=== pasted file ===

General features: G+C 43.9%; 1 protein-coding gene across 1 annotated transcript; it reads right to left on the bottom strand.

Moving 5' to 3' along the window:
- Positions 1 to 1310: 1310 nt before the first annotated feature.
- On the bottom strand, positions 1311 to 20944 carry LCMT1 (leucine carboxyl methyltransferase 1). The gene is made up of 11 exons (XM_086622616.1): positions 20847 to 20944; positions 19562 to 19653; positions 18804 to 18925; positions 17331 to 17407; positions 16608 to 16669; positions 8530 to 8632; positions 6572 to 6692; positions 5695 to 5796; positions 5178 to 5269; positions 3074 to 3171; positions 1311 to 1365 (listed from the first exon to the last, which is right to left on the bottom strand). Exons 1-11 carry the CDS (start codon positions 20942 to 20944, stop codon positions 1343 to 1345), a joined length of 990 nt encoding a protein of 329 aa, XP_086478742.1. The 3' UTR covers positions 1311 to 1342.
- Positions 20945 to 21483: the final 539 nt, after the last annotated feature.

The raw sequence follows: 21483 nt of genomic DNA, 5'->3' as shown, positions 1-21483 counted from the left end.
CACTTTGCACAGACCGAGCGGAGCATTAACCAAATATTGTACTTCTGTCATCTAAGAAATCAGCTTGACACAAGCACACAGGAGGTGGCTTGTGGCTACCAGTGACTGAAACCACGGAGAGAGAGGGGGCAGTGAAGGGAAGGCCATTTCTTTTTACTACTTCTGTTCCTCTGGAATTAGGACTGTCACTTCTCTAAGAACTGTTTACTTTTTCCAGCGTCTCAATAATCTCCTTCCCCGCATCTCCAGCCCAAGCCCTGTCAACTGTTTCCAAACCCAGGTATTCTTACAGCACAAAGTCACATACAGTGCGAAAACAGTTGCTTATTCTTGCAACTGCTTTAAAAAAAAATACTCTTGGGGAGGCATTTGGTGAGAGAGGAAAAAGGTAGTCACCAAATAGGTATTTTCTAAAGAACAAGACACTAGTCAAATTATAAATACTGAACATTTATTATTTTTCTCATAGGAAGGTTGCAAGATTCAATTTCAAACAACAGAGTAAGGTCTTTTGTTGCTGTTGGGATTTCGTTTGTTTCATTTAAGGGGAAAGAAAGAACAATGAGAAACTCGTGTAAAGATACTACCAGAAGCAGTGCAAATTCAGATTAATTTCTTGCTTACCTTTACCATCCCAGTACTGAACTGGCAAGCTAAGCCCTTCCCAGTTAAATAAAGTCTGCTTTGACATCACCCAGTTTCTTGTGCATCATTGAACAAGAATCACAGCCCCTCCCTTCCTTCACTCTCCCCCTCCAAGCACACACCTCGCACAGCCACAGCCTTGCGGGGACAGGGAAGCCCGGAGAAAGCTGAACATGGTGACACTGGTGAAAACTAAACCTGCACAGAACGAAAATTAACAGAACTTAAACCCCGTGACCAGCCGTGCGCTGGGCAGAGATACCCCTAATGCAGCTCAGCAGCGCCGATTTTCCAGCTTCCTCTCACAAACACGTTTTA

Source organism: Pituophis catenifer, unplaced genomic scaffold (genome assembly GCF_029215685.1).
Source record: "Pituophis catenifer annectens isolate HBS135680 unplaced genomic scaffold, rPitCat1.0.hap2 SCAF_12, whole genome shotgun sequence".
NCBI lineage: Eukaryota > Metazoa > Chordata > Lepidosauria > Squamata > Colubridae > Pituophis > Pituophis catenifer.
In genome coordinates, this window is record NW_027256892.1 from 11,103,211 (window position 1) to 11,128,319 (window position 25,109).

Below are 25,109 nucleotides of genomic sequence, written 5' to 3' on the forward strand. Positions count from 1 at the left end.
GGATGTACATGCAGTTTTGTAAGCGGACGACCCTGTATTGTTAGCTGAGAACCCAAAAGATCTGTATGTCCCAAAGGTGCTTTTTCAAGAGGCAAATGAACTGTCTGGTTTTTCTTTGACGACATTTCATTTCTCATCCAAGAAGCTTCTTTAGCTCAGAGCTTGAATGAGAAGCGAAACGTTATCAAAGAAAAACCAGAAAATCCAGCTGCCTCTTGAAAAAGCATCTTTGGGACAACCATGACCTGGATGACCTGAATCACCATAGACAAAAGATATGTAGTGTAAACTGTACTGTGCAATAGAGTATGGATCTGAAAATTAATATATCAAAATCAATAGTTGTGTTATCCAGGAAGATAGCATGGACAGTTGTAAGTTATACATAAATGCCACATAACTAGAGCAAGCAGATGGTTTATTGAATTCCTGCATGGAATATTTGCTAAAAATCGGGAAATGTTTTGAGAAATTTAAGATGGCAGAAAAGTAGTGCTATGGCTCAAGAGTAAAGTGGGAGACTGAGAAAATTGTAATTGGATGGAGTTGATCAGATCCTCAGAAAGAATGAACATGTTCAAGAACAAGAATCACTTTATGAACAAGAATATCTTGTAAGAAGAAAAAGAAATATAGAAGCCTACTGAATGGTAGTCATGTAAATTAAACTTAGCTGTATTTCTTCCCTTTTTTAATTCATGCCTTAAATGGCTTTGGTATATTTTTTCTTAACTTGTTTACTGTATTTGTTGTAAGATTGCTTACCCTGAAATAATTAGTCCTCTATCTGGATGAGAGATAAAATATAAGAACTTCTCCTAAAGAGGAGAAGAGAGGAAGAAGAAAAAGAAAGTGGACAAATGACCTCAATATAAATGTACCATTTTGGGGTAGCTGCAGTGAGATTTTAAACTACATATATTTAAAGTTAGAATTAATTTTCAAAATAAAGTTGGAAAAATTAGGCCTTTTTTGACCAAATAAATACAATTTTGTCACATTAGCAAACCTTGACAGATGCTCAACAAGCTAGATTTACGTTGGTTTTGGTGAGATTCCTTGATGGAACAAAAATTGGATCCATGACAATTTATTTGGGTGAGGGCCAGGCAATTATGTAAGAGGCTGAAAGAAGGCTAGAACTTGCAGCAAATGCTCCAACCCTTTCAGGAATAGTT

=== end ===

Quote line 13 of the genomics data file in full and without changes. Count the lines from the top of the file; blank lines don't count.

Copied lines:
GGATGTACATGCAGTTTTGTAAGCGGACGACCCTGTATTGTTAGCTGAGAACCCAAAAGATCTGTATGTCCCAAAGGTGCTTTTTCAAGAGGCAAATGAACTGTCTGGTTTTTCTTTGACGACATTTCATTTCTCATCCAAGAAGCTTCTTTAGCTCAGAGCTTGAATGAGAAGCGAAACGTTATCAAAGAAAAACCAGAAAATCCAGCTGCCTCTTGAAAAAGCATCTTTGGGACAACCATGACCTGGATGACCTGAATCACCATAGACAAAAGATATGTAGTGTAAACTGTACTGTGCAATAGAGTATGGATCTGAAAATTAATATATCAAAATCAATAGTTGTGTTATCCAGGAAGATAGCATGGACAGTTGTAAGTTATACATAAATGCCACATAACTAGAGCAAGCAGATGGTTTATTGAATTCCTGCATGGAATATTTGCTAAAAATCGGGAAATGTTTTGAGAAATTTAAGATGGCAGAAAAGTAGTGCTATGGCTCAAGAGTAAAGTGGGAGACTGAGAAAATTGTAATTGGATGGAGTTGATCAGATCCTCAGAAAGAATGAACATGTTCAAGAACAAGAATCACTTTATGAACAAGAATATCTTGTAAGAAGAAAAAGAAATATAGAAGCCTACTGAATGGTAGTCATGTAAATTAAACTTAGCTGTATTTCTTCCCTTTTTTAATTCATGCCTTAAATGGCTTTGGTATATTTTTTCTTAACTTGTTTACTGTATTTGTTGTAAGATTGCTTACCCTGAAATAATTAGTCCTCTATCTGGATGAGAGATAAAATATAAGAACTTCTCCTAAAGAGGAGAAGAGAGGAAGAAGAAAAAGAAAGTGGACAAATGACCTCAATATAAATGTACCATTTTGGGGTAGCTGCAGTGAGATTTTAAACTACATATATTTAAAGTTAGAATTAATTTTCAAAATAAAGTTGGAAAAATTAGGCCTTTTTTGACCAAATAAATACAATTTTGTCACATTAGCAAACCTTGACAGATGCTCAACAAGCTAGATTTACGTTGGTTTTGGTGAGATTCCTTGATGGAACAAAAATTGGATCCATGACAATTTATTTGGGTGAGGGCCAGGCAATTATGTAAGAGGCTGAAAGAAGGCTAGAACTTGCAGCAAATGCTCCAACCCTTTCAGGAATAGTT